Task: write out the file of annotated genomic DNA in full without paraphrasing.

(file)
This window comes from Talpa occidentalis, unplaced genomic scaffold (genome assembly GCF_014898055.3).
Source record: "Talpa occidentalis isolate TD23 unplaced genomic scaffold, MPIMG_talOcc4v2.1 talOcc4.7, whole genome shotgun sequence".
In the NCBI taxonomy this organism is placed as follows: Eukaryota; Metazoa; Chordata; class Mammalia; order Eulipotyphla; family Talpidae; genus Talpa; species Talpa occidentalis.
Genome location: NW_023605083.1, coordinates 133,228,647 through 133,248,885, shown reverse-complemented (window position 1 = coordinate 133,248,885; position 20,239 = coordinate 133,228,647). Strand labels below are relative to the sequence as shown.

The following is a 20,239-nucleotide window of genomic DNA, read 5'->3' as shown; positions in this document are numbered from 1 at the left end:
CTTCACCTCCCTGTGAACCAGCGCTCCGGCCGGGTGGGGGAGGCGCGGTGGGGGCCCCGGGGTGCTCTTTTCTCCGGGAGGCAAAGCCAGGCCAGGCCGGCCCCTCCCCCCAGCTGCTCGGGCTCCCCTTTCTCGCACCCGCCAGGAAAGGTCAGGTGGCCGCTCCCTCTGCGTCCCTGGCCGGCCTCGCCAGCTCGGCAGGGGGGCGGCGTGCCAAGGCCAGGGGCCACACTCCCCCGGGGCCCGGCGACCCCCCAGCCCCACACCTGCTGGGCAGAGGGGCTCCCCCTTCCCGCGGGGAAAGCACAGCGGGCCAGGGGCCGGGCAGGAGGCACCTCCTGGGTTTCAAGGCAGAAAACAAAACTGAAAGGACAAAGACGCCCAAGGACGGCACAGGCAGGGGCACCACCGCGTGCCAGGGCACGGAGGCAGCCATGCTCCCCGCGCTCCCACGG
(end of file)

This window comes from Talpa occidentalis, unplaced genomic scaffold (genome assembly GCF_014898055.3).
Source record: "Talpa occidentalis isolate TD23 unplaced genomic scaffold, MPIMG_talOcc4v2.1 talOcc4.7, whole genome shotgun sequence".
In the NCBI taxonomy this organism is placed as follows: Eukaryota; Metazoa; Chordata; class Mammalia; order Eulipotyphla; family Talpidae; genus Talpa; species Talpa occidentalis.
Genome location: NW_023605083.1, coordinates 133,228,647 through 133,248,885, shown reverse-complemented (window position 1 = coordinate 133,248,885; position 20,239 = coordinate 133,228,647). Strand labels below are relative to the sequence as shown.

The following is a 20,239-nucleotide window of genomic DNA, read 5'->3' as shown; positions in this document are numbered from 1 at the left end:
CTTCACCTCCCTGTGAACCAGCGCTCCGGCCGGGTGGGGGAGGCGCGGTGGGGGCCCCGGGGTGCTCTTTTCTCCGGGAGGCAAAGCCAGGCCAGGCCGGCCCCTCCCCCCAGCTGCTCGGGCTCCCCTTTCTCGCACCCGCCAGGAAAGGTCAGGTGGCCGCTCCCTCTGCGTCCCTGGCCGGCCTCGCCAGCTCGGCAGGGGGGCGGCGTGCCAAGGCCAGGGGCCACACTCCCCCGGGGCCCGGCGACCCCCCAGCCCCACACCTGCTGGGCAGAGGGGCTCCCCCTTCCCGCGGGGAAAGCACAGCGGGCCAGGGGCCGGGCAGGAGGCACCTCCTGGGTTTCAAGGCAGAAAACAAAACTGAAAGGACAAAGACGCCCAAGGACGGCACAGGCAGGGGCACCACCGCGTGCCAGGGCACGGAGGCAGCCATGCTCCCCGCGCTCCCACGG